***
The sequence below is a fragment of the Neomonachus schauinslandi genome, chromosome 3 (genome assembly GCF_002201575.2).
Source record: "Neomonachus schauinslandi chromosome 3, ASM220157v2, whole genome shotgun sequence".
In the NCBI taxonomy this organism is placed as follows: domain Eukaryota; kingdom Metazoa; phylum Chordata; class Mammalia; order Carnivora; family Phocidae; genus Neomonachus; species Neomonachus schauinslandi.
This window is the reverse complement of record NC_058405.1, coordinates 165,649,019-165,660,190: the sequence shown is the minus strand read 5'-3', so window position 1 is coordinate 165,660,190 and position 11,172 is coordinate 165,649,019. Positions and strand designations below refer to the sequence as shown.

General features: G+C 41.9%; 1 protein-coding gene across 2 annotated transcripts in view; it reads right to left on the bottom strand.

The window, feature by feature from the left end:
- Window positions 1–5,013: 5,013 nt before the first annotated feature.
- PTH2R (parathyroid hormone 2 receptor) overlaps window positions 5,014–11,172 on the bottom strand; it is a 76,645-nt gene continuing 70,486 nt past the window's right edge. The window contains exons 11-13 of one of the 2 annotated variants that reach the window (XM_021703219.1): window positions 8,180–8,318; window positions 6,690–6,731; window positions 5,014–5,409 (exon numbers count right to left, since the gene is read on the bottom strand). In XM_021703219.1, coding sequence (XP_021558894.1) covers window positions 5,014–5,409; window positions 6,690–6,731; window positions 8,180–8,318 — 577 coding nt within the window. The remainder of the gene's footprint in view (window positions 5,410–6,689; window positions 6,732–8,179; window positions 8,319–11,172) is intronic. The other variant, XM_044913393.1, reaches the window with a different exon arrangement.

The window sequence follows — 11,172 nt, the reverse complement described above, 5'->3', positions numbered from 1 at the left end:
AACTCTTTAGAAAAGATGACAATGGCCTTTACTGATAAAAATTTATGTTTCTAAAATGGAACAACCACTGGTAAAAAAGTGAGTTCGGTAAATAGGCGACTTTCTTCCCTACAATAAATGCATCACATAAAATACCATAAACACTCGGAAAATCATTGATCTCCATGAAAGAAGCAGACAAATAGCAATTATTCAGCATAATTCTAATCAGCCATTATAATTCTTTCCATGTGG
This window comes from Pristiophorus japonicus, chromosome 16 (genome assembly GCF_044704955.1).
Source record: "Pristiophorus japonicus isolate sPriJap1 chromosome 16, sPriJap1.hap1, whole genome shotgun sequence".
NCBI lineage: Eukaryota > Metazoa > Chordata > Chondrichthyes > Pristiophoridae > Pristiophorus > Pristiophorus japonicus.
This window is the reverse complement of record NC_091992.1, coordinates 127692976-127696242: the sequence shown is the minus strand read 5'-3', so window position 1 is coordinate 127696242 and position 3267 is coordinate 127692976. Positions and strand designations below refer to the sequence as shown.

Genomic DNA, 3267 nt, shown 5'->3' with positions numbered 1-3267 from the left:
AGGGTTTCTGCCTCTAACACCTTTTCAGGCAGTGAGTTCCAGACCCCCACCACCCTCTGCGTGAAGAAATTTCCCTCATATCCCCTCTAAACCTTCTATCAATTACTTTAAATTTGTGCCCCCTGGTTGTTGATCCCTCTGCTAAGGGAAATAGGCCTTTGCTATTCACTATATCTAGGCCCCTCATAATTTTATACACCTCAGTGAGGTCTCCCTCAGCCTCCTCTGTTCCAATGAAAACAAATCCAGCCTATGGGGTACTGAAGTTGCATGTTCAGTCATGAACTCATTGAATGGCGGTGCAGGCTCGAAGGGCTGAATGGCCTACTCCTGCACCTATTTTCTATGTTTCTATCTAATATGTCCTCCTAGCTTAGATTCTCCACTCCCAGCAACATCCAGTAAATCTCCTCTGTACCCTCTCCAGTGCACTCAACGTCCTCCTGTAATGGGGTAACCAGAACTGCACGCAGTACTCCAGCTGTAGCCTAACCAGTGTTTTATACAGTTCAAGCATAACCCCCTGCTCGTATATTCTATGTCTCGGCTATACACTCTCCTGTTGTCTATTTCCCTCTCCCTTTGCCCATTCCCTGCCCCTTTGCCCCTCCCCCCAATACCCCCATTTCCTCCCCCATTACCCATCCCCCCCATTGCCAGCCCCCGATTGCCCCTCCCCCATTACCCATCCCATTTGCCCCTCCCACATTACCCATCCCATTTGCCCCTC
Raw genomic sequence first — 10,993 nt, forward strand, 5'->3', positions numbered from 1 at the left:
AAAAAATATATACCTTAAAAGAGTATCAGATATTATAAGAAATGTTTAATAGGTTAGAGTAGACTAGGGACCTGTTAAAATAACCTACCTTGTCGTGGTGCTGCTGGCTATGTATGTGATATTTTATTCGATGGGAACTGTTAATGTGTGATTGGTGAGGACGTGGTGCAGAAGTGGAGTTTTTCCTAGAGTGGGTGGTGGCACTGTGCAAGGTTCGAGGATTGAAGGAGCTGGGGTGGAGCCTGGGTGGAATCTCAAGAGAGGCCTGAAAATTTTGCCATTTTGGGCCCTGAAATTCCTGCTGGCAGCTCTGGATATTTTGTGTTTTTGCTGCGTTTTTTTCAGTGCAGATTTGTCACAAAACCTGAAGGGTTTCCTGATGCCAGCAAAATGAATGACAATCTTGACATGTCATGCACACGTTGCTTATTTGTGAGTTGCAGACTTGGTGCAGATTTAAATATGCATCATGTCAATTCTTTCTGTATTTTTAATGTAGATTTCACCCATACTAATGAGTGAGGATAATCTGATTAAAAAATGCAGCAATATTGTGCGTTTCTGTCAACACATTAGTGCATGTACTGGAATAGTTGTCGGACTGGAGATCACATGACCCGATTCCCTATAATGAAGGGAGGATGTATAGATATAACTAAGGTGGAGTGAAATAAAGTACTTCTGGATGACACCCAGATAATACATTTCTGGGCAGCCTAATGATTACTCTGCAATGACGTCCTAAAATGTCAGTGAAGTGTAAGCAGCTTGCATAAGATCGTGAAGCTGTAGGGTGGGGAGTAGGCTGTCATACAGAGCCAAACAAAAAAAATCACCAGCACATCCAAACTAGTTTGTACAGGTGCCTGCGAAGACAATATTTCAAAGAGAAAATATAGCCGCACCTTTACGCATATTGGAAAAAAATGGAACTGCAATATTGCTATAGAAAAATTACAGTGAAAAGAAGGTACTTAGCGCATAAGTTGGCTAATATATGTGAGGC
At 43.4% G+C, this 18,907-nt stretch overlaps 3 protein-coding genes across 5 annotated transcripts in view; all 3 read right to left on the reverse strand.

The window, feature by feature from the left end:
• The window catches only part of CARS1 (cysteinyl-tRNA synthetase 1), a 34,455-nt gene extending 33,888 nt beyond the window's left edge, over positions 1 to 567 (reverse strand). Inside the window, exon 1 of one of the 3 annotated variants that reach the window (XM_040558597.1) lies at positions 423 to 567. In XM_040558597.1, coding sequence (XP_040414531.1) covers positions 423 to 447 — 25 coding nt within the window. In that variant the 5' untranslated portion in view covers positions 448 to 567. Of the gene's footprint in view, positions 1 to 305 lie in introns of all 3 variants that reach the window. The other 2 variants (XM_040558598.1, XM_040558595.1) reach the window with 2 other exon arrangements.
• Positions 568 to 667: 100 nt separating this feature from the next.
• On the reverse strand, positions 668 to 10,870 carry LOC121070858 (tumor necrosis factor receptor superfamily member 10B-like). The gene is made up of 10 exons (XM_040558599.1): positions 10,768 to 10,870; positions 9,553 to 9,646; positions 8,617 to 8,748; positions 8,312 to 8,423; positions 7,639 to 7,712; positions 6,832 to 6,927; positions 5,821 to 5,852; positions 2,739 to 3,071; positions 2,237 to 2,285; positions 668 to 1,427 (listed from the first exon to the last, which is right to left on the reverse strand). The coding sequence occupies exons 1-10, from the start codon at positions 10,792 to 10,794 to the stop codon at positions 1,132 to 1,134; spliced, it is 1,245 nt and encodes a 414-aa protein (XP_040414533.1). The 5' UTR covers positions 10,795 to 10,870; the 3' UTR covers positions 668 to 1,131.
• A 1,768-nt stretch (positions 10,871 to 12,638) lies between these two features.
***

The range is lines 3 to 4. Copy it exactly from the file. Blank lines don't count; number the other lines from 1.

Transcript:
In the NCBI taxonomy this organism is placed as follows: domain Eukaryota; kingdom Metazoa; phylum Chordata; class Mammalia; order Carnivora; family Phocidae; genus Neomonachus; species Neomonachus schauinslandi.
This window is the reverse complement of record NC_058405.1, coordinates 165,649,019-165,660,190: the sequence shown is the minus strand read 5'-3', so window position 1 is coordinate 165,660,190 and position 11,172 is coordinate 165,649,019. Positions and strand designations below refer to the sequence as shown.